3. Plantation Sector
    Simplification and relaxation of various procedures and requirements:

    • The Omnibus Law omits various complicated prerequisite plantation business licenses and in turn eliminates the confusingly overlapping authorities by vesting the central government with substantial authority to perform the regulatory and supervisory duties and mandating all regional governments to follow all the guidelines prescribed by the central government.
    • The obligation to allocate at least 20% of the total plantation area for the benefit of the local community (i.e. by developing a community plantation area) is now only applicable to cultivation-plantation companies whose plantation area, whether in part or in whole, emanates from: (a) any land areas with other designated uses (area penggunaan lain) outside the cultivation right (Hak Guna Usaha, or HGU) area; and/or (b) any land areas originating from the released forestry areas.
    • Compared to the previous regulatory regime, which required plantation companies to cultivate at least 30% of the plantation land within 3 years and 100% of the plantation land within 6 years after receiving the land title, the Omnibus Law does not specify any minimum target land area to be cultivated, but it shortens the deadline to 2 years, leading to an interpretation that the obligation will be deemed satisfied when the plantation land is cultivated within the 2-year time frame regardless of the size of the cultivated land area. We expect this will be clarified by the government in the implementing Government Regulation.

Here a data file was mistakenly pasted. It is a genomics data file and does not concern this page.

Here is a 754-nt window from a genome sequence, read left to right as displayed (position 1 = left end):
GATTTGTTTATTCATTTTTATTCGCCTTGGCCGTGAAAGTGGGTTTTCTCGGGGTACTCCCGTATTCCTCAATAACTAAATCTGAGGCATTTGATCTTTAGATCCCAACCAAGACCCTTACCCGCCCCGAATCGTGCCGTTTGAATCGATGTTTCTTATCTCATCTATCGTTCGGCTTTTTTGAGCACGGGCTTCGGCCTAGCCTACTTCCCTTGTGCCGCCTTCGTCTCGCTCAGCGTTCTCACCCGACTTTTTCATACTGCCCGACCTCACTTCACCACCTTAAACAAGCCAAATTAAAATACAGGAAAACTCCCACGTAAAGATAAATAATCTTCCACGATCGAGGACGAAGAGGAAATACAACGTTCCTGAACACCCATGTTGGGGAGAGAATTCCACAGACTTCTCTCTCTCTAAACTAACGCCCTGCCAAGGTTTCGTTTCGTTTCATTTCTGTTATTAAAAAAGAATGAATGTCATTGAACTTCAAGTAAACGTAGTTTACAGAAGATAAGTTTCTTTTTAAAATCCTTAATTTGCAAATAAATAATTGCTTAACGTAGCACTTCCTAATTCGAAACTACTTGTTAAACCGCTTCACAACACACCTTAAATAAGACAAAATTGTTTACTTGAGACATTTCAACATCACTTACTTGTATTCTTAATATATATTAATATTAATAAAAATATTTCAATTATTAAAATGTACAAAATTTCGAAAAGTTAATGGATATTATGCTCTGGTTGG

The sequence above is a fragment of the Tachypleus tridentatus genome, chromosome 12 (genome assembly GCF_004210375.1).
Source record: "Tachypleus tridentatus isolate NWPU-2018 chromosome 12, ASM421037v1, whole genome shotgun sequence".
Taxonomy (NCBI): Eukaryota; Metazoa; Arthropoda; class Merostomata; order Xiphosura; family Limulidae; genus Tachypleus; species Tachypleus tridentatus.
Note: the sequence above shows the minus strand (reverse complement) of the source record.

• In addition, the Omnibus Law omits the strict deadline previously imposed on plantation processing companies that use imported raw materials to develop an integrated plantation (kebun) within 3 years after the operational commencement of their processing units.